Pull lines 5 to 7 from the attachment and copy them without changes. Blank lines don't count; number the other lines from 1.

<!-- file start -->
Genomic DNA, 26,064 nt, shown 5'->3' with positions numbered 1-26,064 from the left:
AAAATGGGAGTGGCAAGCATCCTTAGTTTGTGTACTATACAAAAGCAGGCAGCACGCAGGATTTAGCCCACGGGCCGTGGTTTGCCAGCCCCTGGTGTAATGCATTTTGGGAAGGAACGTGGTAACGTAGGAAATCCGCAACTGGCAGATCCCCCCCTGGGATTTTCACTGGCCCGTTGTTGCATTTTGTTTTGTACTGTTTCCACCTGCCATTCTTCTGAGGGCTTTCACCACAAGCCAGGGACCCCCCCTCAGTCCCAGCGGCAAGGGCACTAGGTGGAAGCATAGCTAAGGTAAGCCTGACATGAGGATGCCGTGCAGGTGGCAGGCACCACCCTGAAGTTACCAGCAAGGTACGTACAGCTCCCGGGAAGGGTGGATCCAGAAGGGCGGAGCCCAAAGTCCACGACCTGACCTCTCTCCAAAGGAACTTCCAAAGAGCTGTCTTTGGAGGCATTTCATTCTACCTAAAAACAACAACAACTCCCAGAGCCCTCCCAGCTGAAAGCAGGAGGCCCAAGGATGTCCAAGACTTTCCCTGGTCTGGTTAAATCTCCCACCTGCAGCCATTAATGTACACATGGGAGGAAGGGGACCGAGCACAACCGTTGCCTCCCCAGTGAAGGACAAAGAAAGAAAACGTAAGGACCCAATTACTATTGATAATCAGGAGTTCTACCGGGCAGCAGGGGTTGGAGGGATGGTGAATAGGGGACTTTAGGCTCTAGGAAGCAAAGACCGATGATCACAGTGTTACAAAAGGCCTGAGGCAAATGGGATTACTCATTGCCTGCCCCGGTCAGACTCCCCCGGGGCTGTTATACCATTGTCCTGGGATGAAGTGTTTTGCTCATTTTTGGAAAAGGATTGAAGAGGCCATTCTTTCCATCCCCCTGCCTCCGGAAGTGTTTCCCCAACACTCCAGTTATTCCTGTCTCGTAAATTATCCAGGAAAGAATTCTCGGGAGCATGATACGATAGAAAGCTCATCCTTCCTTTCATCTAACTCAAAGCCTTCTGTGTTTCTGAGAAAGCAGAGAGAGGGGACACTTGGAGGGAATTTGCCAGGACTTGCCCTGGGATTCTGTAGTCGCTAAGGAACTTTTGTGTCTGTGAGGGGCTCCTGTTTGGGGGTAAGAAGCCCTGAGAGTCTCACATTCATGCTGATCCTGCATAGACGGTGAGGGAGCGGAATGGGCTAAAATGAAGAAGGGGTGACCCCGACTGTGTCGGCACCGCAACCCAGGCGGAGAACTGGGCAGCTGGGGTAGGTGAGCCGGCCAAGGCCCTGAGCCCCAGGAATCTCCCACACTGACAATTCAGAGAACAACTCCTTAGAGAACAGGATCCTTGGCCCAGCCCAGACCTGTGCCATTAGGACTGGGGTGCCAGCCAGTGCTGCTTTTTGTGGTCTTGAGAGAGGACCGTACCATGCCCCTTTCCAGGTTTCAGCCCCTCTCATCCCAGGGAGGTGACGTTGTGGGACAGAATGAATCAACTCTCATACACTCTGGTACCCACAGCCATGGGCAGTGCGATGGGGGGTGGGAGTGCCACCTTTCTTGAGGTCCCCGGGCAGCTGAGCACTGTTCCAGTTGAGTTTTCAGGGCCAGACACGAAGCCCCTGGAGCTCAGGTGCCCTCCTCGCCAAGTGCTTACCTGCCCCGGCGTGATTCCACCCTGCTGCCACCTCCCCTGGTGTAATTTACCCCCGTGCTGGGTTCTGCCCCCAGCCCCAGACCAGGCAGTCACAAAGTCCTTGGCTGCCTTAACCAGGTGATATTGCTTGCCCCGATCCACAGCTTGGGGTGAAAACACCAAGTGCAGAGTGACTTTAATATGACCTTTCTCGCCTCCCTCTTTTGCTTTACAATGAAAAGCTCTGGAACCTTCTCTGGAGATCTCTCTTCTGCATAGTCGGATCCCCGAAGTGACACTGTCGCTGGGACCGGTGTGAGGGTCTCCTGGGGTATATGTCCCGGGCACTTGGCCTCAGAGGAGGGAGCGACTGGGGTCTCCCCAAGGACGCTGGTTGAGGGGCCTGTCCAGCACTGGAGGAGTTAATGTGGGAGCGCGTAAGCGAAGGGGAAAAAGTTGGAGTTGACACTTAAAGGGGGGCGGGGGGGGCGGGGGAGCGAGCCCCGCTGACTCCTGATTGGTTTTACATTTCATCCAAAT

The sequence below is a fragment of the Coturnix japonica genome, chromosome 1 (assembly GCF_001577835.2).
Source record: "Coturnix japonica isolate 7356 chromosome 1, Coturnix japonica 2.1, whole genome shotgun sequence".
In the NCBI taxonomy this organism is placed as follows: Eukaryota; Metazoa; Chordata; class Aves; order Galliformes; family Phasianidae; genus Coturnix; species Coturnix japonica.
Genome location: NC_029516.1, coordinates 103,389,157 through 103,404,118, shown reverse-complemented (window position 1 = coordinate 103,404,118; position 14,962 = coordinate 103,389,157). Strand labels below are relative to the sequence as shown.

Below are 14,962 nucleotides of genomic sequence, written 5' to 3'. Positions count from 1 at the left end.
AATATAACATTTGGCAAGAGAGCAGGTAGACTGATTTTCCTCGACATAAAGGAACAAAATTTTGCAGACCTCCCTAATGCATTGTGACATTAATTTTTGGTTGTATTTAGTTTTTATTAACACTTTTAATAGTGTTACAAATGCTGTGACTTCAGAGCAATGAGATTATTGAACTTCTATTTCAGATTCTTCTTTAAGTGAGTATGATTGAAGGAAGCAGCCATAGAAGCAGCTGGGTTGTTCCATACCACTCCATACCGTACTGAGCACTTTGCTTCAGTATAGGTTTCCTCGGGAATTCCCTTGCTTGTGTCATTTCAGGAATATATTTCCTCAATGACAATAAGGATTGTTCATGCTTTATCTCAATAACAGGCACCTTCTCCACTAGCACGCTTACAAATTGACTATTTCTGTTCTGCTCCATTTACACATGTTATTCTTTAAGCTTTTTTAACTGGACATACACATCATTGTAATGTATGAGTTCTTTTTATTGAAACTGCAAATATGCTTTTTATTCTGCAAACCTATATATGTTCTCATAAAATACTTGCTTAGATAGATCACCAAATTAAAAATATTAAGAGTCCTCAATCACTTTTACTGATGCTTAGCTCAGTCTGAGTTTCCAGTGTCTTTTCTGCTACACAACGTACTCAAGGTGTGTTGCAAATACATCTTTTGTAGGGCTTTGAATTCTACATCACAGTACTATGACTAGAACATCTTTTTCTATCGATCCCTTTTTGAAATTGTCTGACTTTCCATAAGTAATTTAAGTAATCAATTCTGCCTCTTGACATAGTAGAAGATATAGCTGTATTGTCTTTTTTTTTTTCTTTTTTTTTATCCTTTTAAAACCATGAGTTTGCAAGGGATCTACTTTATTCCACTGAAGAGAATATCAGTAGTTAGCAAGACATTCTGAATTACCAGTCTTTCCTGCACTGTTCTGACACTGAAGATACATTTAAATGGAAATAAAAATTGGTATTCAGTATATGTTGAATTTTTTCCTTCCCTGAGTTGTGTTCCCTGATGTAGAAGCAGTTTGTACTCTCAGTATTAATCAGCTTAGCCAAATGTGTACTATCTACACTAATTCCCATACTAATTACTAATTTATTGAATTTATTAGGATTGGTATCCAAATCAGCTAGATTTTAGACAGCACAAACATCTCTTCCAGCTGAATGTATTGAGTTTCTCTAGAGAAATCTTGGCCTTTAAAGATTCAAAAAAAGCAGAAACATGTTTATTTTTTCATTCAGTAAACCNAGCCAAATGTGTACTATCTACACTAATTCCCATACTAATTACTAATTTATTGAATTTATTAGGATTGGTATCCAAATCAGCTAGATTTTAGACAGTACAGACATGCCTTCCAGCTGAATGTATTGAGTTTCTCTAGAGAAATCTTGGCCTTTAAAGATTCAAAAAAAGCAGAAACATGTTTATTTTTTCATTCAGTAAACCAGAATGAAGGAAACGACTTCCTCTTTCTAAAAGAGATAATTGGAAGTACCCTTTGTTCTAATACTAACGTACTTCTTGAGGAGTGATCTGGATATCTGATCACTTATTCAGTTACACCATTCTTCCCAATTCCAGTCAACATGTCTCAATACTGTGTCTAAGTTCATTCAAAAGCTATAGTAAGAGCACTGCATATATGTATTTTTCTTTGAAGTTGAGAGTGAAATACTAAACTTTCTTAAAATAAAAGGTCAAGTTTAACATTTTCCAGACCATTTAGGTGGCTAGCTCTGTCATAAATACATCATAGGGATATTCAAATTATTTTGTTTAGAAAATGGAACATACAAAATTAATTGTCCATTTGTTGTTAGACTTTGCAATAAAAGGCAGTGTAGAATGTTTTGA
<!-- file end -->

In the NCBI taxonomy this organism is placed as follows: Eukaryota; Metazoa; Chordata; class Aves; order Galliformes; family Phasianidae; genus Coturnix; species Coturnix japonica.
Genome location: NC_029516.1, coordinates 103,389,157 through 103,404,118, shown reverse-complemented (window position 1 = coordinate 103,404,118; position 14,962 = coordinate 103,389,157). Strand labels below are relative to the sequence as shown.

Below are 14,962 nucleotides of genomic sequence, written 5' to 3'. Positions count from 1 at the left end.